by BRIAN MINTER
January 31, 2006
For shady garden areas, tuberous begonias are one of the old-time favourites. Unfortunately, most of us fall into the rut of buying the same old Camellia-flowered varieties each year. Many other beautiful varieties have been ignored for far too long.
The most easy care variety I have seen is the ‘Non-Stop’ series, which can be started from seed or tuber with equal success. The blossom size is not quite up to par with the Camellia-flowered varieties, but their colour range and incredible garden performance far surpasses the older strains. ‘Non-Stops’ will also tolerate a fair amount of sunshine, allowing you to use them in many more areas. At Minter Gardens, they steal the show and quite honestly, we’ve had to pull the blossoms off in November to allow the tubers to dry up. A recent introduction is a stunning red and white double Picottee called ‘Rose Petticoat’. Two amazing seedling strains are the very large and spectacular Pin-Up Series ‘Flame’, a yellow and orange bicolour and ‘Rose‘ , a stunning white with deep rose edgings. These are best picked up later as staked plants.
As for tubers, I’m excited about the ‘Maxima’ series of begonias. They are very similar to ‘Non-Stops’, but they also have single female flowers which can be left on for a most pleasing effect. Europeans tend to prefer these more prolific varieties with smaller blossoms and longer blooming periods. They are also more weather tolerant.
‘Crispa Marginata’ begonias are singles but very much like multi-flowered varieties. Even though they are the most prolific of all begonias, they still look quite similar to the fibrous varieties. They tolerate sun as well as shade, but their real charm lies in their delightful, often black-coloured foliage, which, when contrasted with their intensely coloured flowers, creates a truly knockout effect.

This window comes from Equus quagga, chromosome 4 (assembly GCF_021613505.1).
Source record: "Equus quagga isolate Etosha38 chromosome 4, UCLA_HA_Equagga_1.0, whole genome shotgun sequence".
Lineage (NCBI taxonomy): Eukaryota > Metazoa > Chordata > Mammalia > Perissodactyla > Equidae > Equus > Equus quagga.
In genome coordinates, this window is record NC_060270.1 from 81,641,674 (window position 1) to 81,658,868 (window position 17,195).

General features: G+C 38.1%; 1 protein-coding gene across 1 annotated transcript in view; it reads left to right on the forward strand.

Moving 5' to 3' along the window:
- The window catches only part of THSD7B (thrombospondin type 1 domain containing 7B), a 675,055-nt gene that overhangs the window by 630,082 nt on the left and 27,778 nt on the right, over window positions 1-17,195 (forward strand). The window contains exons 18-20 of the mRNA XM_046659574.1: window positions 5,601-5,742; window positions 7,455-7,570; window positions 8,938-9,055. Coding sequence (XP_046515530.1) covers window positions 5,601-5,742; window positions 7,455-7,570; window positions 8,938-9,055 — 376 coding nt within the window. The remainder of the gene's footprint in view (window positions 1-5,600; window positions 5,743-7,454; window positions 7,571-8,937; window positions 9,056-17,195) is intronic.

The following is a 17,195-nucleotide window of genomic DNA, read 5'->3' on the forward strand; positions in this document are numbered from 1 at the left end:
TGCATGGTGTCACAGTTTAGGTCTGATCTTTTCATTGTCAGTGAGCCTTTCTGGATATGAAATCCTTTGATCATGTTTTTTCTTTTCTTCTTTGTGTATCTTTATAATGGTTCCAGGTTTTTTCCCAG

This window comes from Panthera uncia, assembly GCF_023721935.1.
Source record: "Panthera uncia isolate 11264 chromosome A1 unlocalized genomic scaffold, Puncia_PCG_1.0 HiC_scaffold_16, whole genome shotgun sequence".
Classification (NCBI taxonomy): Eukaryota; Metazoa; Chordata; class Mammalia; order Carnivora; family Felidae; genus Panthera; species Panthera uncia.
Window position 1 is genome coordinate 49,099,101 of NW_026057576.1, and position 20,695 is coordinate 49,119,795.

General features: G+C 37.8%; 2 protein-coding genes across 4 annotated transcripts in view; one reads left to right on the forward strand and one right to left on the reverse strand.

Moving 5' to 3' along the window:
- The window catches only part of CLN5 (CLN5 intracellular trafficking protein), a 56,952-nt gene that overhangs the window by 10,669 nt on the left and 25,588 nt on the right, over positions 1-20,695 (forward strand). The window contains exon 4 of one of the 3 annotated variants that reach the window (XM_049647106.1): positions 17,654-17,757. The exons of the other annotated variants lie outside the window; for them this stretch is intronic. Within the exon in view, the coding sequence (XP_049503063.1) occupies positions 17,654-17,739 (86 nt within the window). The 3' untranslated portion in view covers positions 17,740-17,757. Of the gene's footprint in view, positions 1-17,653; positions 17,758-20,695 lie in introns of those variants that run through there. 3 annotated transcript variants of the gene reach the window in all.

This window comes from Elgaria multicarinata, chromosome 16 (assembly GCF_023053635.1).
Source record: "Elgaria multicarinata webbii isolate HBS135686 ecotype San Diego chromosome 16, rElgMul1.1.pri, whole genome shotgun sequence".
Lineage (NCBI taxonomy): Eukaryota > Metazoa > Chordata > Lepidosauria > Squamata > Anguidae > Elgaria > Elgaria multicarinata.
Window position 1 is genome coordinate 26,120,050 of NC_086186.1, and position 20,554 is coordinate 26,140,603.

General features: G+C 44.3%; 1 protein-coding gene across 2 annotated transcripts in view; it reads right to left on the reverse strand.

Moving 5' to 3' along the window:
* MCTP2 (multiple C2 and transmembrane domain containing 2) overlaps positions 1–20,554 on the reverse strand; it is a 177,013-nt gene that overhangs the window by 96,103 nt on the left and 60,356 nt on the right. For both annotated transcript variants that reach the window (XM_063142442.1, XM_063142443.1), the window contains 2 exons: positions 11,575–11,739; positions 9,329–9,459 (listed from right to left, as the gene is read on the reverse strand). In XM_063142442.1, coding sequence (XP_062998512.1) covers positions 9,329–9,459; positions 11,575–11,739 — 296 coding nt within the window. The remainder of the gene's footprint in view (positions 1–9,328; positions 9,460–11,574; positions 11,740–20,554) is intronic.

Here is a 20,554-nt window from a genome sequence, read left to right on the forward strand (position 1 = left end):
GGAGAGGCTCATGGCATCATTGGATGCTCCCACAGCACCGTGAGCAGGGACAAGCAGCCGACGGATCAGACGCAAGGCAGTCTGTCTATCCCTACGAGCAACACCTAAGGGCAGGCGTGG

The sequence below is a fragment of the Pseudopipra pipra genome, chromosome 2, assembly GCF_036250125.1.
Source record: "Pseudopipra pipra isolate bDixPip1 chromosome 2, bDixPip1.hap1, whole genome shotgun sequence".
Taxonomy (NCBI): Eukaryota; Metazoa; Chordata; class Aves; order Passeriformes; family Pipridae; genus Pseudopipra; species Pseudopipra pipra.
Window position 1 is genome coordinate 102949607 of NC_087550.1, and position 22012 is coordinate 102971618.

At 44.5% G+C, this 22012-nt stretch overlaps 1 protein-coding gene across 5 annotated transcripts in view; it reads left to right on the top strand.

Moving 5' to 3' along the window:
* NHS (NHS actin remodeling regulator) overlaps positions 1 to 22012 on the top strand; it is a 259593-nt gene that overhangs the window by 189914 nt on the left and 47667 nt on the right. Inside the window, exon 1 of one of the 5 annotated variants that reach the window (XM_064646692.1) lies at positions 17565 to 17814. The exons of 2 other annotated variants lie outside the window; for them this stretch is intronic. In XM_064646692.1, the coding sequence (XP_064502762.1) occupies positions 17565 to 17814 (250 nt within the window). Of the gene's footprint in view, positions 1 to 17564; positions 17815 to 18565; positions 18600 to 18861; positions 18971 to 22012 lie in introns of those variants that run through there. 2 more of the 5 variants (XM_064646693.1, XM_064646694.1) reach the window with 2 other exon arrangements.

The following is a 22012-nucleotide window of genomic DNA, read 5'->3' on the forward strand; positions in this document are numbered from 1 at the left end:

If you are a fan of big flowers, try some ‘California’ varieties. There are many flower forms on the market such as ruffled and Camellia, as well as upright and trailing varieties. One of the original breeders in California has renewed my faith in these magnificent old giants. It is not unusual to grow, even in the first year, flowers four to five inches in diameter. You many find them a little more expensive than other varieties, but you won’t mind once you see the results. They come in both upright and trailing varieties.
Use a peat and sand mixture to start all your begonia tubers. Try a ratio of three-quarters peat to one-quarter sand. Your might want to add a little floured bonemeal to this mix as well. Place your tubers in the smallest pot possible, (one just large enough to fit the tuber) being careful not to bury them too deeply. Water the tubers in thoroughly with a fungicide, and cover your pots with a clean dry cleaning bag. Then, place your pots on top of the refrigerator, where it’s warm, to make them sweat. If the tubers are sound, I guarantee you success every time using this method. To enjoy some early blossoms, now’s the best time to get your tubers started. And please, give some of the new varieties a try.
If you just don’t have time to mess with starting tubers, don’t worry. Started plants will be in good supply by late April. Since begonias love warm temperatures, wait until May before setting them outside.